Monday, July 27, 2009

FORR 5k


Last Thursday night I ran a 5k road race, while at the same time I ran a 5k road race. But I didn't race a 5k road race. Confused?

It seems that for some reason, someone (namely Pete Coumounduros, chairman of Friends of Reading Recreation) thought it would be a good idea to make me the the race director of the FORR 5k road race. So three years ago at a highly organized meeting at Chili's bar, a group of us began planning our first annual event and somehow here we are 3 years later with what looks like a fairly legitimate 5k road race on our hands. In fairness, I am really co-race director with Pete, Chris Ritondo and Mark Hudson. The four of us have shared the planning and promotion of the race almost equally since it started, and Pete is great at hooking in lots of other folks to help out. It really is a group effort from start to finish.

This time we decided to add a 14 and under age group to encourage more families to run, and I thought I'd throw out the challenge to my 12 and 10 year old girls, Allie and Emma. Knowing that we have great volunteers, I figured I should be able to let go my RD responsibilities for 30 minutes or so, and actually run the race with the girls.

Over the last couple of months I did some training with them, when they wanted to. I wanted it to keep it as low-key as possible while making sure they weren't scared of the distance. I was fully confident they could both run the whole thing, but they weren't as sure. We did a few training runs of up to 2 miles, but never really went longer than that. On the day of the race, they were both a bit nervous though neither would let on. After I spent the afternoon setting up the race with the guys, Gina brought the girls down to get ready. They got checked in and even did a little warm-up jog around the park to shake out the nerves.

Nervous? Who me?

We lined up way in the back of the pack--I didn't want them to feel any pressure to go out too fast--and I held them back quite a bit in the first couple of miles. We chatted as we rolled along with the long train of runners up ahead. After a mile, we were into our rhythm and the girls felt confident. The first mile was 10:12 or so which was slower than we'd run in training lots of times. At 2 miles they were working a little more, but still in control. As we passed the old Pearl Street School at about 2.5 miles, a couple of their friends were playing in a soccer game on the field and their parents cheered for the girls by name as they went by. This gave them a boost and soon after we could hear the hoopla at the finish.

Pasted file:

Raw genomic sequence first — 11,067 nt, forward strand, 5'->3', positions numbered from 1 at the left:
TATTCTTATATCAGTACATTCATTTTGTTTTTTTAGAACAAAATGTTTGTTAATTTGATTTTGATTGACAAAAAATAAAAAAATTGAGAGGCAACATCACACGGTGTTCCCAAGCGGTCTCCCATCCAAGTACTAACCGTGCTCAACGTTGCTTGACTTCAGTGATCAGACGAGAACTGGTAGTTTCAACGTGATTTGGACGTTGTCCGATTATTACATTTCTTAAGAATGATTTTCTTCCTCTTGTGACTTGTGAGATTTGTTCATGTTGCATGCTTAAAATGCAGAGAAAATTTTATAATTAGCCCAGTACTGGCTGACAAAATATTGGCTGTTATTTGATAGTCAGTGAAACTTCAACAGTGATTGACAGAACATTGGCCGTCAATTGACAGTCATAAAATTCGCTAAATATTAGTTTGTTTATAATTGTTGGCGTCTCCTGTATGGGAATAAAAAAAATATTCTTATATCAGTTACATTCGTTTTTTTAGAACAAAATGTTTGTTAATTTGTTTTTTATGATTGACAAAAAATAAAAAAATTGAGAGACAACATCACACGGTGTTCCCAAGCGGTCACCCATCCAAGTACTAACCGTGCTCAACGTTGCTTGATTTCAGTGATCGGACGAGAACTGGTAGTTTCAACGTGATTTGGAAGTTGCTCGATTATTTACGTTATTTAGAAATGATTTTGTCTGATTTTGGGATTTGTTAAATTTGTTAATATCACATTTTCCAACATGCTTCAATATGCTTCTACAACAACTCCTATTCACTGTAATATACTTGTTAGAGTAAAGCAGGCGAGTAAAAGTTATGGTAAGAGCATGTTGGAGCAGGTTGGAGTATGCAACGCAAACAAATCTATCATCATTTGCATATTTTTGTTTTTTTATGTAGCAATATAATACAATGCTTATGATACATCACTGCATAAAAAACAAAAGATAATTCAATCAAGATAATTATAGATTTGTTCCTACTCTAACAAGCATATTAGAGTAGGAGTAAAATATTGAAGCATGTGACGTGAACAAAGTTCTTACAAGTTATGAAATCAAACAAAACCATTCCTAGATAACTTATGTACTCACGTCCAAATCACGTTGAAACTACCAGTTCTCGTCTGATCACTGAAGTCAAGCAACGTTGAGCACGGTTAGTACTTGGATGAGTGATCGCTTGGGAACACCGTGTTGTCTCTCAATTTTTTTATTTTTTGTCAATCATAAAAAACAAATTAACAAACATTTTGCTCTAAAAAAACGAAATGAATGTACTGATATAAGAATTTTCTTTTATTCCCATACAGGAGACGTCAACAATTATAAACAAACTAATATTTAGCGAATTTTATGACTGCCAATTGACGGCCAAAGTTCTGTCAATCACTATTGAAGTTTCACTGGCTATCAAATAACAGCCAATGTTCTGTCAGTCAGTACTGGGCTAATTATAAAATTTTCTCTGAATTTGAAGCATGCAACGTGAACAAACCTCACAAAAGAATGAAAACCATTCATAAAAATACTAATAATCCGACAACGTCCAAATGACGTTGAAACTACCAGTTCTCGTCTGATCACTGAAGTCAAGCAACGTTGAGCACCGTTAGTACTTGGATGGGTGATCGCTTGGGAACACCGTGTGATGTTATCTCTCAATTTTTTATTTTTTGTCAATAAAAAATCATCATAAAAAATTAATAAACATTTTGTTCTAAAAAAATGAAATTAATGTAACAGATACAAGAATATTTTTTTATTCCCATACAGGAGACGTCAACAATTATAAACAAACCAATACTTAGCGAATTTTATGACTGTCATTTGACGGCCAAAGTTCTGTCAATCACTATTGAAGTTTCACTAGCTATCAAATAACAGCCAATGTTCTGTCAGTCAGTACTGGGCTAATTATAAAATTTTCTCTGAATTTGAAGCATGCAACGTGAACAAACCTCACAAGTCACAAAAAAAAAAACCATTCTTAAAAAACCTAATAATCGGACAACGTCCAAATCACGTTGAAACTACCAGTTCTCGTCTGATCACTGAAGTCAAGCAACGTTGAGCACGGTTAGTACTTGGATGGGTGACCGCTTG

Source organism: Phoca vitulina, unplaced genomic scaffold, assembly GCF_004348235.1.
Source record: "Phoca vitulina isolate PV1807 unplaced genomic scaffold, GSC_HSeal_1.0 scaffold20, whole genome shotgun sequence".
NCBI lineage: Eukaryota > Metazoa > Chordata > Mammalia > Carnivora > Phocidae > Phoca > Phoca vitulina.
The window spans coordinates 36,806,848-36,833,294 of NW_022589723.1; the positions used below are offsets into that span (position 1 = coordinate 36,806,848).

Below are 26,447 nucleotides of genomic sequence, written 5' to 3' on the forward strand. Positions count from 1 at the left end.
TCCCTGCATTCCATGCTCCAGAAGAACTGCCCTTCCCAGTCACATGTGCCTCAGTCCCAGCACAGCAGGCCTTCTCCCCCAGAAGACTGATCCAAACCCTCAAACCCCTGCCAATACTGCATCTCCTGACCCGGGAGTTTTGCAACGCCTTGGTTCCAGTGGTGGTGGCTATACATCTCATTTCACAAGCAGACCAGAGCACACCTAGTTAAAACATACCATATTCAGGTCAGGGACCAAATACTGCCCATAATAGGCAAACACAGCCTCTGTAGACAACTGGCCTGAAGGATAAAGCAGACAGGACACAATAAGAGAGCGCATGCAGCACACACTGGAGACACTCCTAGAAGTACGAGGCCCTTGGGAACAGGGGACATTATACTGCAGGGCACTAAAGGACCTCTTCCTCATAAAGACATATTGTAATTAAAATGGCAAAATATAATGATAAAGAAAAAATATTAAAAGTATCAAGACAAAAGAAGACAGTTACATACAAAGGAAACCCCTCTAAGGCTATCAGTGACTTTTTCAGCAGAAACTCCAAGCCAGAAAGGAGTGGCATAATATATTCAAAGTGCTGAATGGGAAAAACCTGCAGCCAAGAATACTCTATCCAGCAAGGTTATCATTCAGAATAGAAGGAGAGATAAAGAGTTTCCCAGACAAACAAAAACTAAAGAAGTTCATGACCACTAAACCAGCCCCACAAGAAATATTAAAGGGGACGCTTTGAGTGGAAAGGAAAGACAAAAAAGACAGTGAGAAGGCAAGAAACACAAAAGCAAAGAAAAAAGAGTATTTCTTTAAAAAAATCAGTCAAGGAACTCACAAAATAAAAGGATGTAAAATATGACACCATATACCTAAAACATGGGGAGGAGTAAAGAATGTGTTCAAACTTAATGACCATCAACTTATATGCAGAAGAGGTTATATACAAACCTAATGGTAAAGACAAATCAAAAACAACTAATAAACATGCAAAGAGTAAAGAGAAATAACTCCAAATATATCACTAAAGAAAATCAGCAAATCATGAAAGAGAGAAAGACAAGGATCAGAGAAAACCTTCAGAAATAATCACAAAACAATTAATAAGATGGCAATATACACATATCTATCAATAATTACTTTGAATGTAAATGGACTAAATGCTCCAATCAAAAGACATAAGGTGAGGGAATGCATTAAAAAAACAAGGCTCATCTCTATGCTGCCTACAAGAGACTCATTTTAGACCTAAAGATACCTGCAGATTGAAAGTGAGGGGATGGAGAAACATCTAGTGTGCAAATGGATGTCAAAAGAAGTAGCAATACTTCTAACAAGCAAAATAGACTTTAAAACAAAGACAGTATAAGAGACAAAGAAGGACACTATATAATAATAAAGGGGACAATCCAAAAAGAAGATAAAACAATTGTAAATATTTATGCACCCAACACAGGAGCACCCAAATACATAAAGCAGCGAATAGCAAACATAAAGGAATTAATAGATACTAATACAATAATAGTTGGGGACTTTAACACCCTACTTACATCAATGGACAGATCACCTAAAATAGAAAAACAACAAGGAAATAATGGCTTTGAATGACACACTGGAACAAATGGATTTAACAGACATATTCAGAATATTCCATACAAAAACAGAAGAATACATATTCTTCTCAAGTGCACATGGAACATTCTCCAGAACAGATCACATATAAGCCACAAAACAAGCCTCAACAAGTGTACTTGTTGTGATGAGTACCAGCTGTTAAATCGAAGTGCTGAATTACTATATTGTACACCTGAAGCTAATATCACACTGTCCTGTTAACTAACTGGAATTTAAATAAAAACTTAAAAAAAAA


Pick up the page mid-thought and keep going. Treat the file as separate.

Once on the field I told Emma to take off if she wanted and I'd stay with Allie. There was about a third of a mile to go, just a lap around the park. She went ahead a little bit but then Allie started to turn it on too and she kept her sister in her sights. In the end they both had plenty left in the tank for a big charge to the finish.

Emma bringing it in strong


Allie charging across the line leaving her old man in the dust

Emma took home hardware for finishing 3rd in the 14 and under age group, just 10 seconds ahead of her big sister. Both girls wore huge grins of accomplishment and are looking forward to their next race.

Much later, after the kids and wives had gone home, a bunch of other stuff happened. I know we broke down from the race in the rain, it got dark, there may have been a few beers consumed under a tent in the middle of the field. Pizza World may have had to come back with more pizza for the race crew. I believe the quote as the pizza was being ordered might have been something like, "Yeah, we'll be the ones under a green and white tent in the middle of the field."

The Hudson brothers may have raced a beer half mile that may or may not be the catalyst that leads to an official beer mile event in future years. If this were to happen it would likely NOT appear in our permit application with the town. A few of us may have brought the last remaining tent and chairs to a guy named Sean's garage near the park at around midnight. Details are hazy.

Results.

FORR 5k website.

Monday, July 20, 2009

Duel in the swamp


On Saturday, July 18th, in Concord, New Hampshire I competed in my first actual race since high school. I'm talking here about a real and true race, as in the only thing that matters is who crosses the finish line first. A race very much unlike the dozens of glorified time trials I've run over the last decade. No clock was needed.
My rival for the great showdown at the Bill Luti 5-miler was my friend Andrew, a.k.a. "Thunder," whom I had met in real life only once before during the weekend of the Harpeth Hills Flying Monkey Marathon in Nashville last November. Although Andrew and I had only met that one weekend, we've been friends and rivals for a while now thanks to the virtual world of the swamp message board on RunningAhead.com, home of the worlds best online running log. Yeah, runners are weird.